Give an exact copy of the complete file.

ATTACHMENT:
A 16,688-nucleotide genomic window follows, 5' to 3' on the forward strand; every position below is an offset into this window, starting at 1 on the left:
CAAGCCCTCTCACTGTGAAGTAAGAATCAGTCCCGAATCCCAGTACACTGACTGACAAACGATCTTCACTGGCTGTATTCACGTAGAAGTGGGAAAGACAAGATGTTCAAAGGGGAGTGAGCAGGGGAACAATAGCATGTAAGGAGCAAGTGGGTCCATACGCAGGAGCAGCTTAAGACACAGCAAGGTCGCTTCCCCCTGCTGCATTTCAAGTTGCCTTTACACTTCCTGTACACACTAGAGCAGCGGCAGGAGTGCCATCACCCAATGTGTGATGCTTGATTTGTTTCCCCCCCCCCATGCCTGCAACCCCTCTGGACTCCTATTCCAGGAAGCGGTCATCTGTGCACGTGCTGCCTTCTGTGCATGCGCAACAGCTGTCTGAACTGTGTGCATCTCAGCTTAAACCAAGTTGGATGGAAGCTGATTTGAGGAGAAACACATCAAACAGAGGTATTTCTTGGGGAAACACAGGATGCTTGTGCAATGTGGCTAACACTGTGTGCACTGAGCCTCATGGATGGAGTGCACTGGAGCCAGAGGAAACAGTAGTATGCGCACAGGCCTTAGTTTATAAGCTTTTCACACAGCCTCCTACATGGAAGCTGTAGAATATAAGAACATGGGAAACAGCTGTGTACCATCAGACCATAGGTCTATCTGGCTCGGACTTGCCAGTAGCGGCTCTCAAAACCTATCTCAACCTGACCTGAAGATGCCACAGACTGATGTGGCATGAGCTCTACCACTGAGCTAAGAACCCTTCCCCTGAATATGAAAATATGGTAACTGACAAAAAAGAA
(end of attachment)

A 16,688-nucleotide genomic window follows, 5' to 3' on the forward strand; every position below is an offset into this window, starting at 1 on the left:
CAAGCCCTCTCACTGTGAAGTAAGAATCAGTCCCGAATCCCAGTACACTGACTGACAAACGATCTTCACTGGCTGTATTCACGTAGAAGTGGGAAAGACAAGATGTTCAAAGGGGAGTGAGCAGGGGAACAATAGCATGTAAGGAGCAAGTGGGTCCATACGCAGGAGCAGCTTAAGACACAGCAAGGTCGCTTCCCCCTGCTGCATTTCAAGTTGCCTTTACACTTCCTGTACACACTAGAGCAGCGGCAGGAGTGCCATCACCCAATGTGTGATGCTTGATTTGTTTCCCCCCCCCCATGCCTGCAACCCCTCTGGACTCCTATTCCAGGAAGCGGTCATCTGTGCACGTGCTGCCTTCTGTGCATGCGCAACAGCTGTCTGAACTGTGTGCATCTCAGCTTAAACCAAGTTGGATGGAAGCTGATTTGAGGAGAAACACATCAAACAGAGGTATTTCTTGGGGAAACACAGGATGCTTGTGCAATGTGGCTAACACTGTGTGCACTGAGCCTCATGGATGGAGTGCACTGGAGCCAGAGGAAACAGTAGTATGCGCACAGGCCTTAGTTTATAAGCTTTTCACACAGCCTCCTACATGGAAGCTGTAGAATATAAGAACATGGGAAACAGCTGTGTACCATCAGACCATAGGTCTATCTGGCTCGGACTTGCCAGTAGCGGCTCTCAAAACCTATCTCAACCTGACCTGAAGATGCCACAGACTGATGTGGCATGAGCTCTACCACTGAGCTAAGAACCCTTCCCCTGAATATGAAAATATGGTAACTGACAAAAAAGAA